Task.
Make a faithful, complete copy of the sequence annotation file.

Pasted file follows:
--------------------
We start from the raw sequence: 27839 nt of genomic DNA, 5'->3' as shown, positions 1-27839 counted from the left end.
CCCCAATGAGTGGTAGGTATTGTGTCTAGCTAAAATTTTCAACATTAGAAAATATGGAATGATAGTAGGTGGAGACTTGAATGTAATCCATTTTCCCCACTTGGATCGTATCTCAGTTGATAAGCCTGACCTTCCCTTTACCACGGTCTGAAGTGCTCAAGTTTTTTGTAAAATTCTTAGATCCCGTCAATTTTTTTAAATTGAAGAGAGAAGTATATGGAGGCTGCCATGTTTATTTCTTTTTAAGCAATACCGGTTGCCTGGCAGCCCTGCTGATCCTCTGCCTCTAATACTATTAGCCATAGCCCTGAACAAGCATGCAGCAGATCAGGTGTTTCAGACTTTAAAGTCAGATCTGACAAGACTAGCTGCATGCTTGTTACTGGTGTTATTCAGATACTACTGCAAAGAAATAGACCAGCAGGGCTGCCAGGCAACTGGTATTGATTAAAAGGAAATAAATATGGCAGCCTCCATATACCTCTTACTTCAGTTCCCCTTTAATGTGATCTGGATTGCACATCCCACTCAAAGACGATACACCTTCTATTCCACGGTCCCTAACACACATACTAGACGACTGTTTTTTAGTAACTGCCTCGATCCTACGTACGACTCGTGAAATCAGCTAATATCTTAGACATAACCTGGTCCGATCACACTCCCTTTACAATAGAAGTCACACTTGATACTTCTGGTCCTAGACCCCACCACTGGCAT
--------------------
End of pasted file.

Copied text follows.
We start from the raw sequence: 27839 nt of genomic DNA, 5'->3' as shown, positions 1-27839 counted from the left end.
CCCCAATGAGTGGTAGGTATTGTGTCTAGCTAAAATTTTCAACATTAGAAAATATGGAATGATAGTAGGTGGAGACTTGAATGTAATCCATTTTCCCCACTTGGATCGTATCTCAGTTGATAAGCCTGACCTTCCCTTTACCACGGTCTGAAGTGCTCAAGTTTTTTGTAAAATTCTTAGATCCCGTCAATTTTTTTAAATTGAAGAGAGAAGTATATGGAGGCTGCCATGTTTATTTCTTTTTAAGCAATACCGGTTGCCTGGCAGCCCTGCTGATCCTCTGCCTCTAATACTATTAGCCATAGCCCTGAACAAGCATGCAGCAGATCAGGTGTTTCAGACTTTAAAGTCAGATCTGACAAGACTAGCTGCATGCTTGTTACTGGTGTTATTCAGATACTACTGCAAAGAAATAGACCAGCAGGGCTGCCAGGCAACTGGTATTGATTAAAAGGAAATAAATATGGCAGCCTCCATATACCTCTTACTTCAGTTCCCCTTTAATGTGATCTGGATTGCACATCCCACTCAAAGACGATACACCTTCTATTCCACGGTCCCTAACACACATACTAGACGACTGTTTTTTAGTAACTGCCTCGATCCTACGTACGACTCGTGAAATCAGCTAATATCTTAGACATAACCTGGTCCGATCACACTCCCTTTACAATAGAAGTCACACTTGATACTTCTGGTCCTAGACCCCACCACTGGCAT